Alcoa (NYSE:AA) is a company in transition. And 2015, despite many positives, shows why the company's legacy "Upstream Business" was its worst performing business segment. Which may also help explain why the company has chosen to break itself in two.
A new dawn
For many years Alcoa has been focusing on building up what it's calling its "Value Add" business. This segment of the company makes things out of aluminum, such as soda cans and airplane parts. These products often command high premiums and are seeing robust demand. The rest of the business, known as the Upstream Business, operates in the commodity aluminum market and has been shrinking.
While some might like the idea of vertical integration, with the Value Add segment using what Upstream makes, Alcoa has decided that these two businesses can operate more efficiently on their own. It the second half of 2015, it announced that it was going to break itself in two.
But that just highlights the dichotomy between the two businesses. While Value Add has been growing, Upstream has been shrinking. Essentially, the giant aluminum company has been refocusing around making things out of aluminum and shifting away from the commodity-driven aluminum market.
The right move
To be fair, trimming down the Upstream business is the right move. And that continued in 2015, with the company closing two smelters, trimming U.S. production, and shuttering a power plant. But that's just continuing the long-term trend for this division, which has seen its capacity decline by about a third since 2007.
Of course, all of this has a purpose. Alcoa has been able to reduce its costs materially, thus improving the industry positioning of the Upstream Business. And the company is quick to point out that the aluminum industry is still quite strong, at least relative to other commodity markets, with demand for aluminum expected to increase in the years ahead as it displaces older, heavier materials and its use expands with organic growth in existing core markets, like aerospace. But it's hard to deny the trend at Alcoa today, Upstream is getting smaller.
Which is why this business segment was the worst performer in 2015. Indeed, industry headwinds continued to warrant right sizing the Upstream Business in 2015. Which helps explain why Alcoa is looking to break off Upstream as a separate entity, so investors can value the Value Add business as a stand-alone entity without the weight of the legacy aluminum business holding it down.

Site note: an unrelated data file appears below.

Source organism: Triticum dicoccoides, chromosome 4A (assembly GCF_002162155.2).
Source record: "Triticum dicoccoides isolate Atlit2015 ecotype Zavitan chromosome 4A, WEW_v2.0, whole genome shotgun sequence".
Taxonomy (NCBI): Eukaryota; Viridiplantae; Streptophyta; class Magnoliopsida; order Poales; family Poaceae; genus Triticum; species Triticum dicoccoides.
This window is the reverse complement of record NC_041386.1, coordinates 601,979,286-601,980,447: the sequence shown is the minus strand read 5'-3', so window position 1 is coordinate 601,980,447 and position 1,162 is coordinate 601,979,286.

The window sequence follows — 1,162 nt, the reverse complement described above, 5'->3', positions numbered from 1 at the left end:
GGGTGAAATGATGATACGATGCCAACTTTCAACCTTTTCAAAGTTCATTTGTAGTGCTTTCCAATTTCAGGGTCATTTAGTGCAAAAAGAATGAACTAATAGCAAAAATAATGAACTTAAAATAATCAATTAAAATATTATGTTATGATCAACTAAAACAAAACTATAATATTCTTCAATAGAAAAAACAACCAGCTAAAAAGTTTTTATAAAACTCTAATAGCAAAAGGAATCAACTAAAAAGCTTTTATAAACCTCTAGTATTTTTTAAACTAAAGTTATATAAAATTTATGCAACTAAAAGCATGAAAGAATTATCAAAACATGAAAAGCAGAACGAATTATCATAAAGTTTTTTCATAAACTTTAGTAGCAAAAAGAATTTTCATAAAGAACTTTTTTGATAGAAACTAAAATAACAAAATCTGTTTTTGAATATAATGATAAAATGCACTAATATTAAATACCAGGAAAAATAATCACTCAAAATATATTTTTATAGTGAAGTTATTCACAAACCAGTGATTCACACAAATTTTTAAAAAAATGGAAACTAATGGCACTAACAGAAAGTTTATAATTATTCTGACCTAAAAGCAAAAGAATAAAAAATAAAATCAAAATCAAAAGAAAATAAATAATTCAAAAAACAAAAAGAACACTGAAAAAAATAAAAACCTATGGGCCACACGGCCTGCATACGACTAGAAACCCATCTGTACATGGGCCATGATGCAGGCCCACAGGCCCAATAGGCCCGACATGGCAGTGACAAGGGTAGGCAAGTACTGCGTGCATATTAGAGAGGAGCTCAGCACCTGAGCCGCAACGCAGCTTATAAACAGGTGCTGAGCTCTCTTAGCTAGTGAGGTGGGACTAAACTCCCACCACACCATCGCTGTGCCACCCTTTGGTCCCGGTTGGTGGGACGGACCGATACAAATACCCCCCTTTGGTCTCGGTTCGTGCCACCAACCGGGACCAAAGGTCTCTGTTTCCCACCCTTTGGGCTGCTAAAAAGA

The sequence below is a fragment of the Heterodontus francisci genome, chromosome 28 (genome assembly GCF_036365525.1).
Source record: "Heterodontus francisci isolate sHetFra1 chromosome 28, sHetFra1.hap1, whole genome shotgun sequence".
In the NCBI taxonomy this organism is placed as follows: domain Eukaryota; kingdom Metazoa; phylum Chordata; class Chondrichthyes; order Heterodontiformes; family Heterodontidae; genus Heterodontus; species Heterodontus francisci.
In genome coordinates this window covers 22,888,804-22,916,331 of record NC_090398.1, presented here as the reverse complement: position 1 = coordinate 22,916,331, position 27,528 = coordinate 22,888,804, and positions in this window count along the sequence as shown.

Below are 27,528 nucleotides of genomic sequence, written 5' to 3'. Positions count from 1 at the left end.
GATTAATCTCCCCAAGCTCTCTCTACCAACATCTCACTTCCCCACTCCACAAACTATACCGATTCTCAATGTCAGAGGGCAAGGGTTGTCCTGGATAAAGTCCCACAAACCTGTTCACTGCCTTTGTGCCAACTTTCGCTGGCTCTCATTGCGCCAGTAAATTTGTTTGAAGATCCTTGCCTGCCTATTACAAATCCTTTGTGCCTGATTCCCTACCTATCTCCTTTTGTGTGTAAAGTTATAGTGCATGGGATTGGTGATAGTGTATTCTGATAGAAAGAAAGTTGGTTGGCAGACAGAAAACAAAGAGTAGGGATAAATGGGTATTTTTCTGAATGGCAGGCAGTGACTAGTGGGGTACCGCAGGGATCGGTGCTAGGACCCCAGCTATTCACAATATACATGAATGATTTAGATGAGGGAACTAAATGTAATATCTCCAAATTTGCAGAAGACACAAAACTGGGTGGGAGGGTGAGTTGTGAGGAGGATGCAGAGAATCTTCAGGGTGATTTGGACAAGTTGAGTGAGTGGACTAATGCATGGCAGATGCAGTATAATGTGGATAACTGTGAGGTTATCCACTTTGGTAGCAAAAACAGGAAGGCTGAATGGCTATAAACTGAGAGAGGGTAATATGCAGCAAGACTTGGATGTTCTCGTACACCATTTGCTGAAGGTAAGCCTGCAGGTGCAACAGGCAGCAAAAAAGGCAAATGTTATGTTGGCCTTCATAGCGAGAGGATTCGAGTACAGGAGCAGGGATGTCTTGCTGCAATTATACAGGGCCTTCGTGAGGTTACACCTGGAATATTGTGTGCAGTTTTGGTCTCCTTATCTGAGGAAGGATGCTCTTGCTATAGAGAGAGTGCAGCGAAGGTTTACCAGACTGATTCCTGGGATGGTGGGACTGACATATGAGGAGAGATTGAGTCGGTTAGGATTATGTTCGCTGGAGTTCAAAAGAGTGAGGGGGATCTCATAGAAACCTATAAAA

Getting smaller isn't unique to Alcoa, though. For example, United States Steel (NYSE:X) has been shrinking its business in an effort to better compete with companies utilizing newer technology and, at the same time, dealing with a global pricing slump. The same is true in the mining business, where companies like BHP Billiton (NYSE:BHP) have been trimming costs. And like Alcoa is planning, BHP split up its business to jettison operations that it felt didn't fit with its long-term future. So what Alcoa is doing with Upstream really isn't unique at all in a business environment that's been tough on all commodity players.
A work in progress
All of that said, it would be a mistake to count the Upstream Business out. It is a large and important industry player. And while the aluminum market has been affected by many of the same trends as other commodities, notably decreasing demand from China, aluminum does appear to have a bright future.
For example, the aerospace sector has long been a stronghold since weight is a big issue in flying. As that sector expands with global prosperity, so, too, will demand. But weight is also an increasingly important factor for automakers, so expect auto sector demand increase, as well. True, both of these trends will likely benefit the Value Add division more, but Value Add and similar companies need to get their aluminum from somewhere. And Alcoa's Upstream Business is doing what it needs to do to ensure it will be there to supply it profitably.
Perhaps its best to consider the Upstream shakeup a little bit of tough love, as Alcoa prepares for the future of aluminum. While that marks it as Alcoa's worst performing business in 2015 in my book, it's not a fact I would hold against Upstream as it prepares to fly solo.
Reuben Brewer has no position in any stocks mentioned. The Motley Fool has no position in any of the stocks mentioned. Try any of our Foolish newsletter services free for 30 days. We Fools may not all hold the same opinions, but we all believe that considering a diverse range of insights makes us better investors. The Motley Fool has a disclosure policy.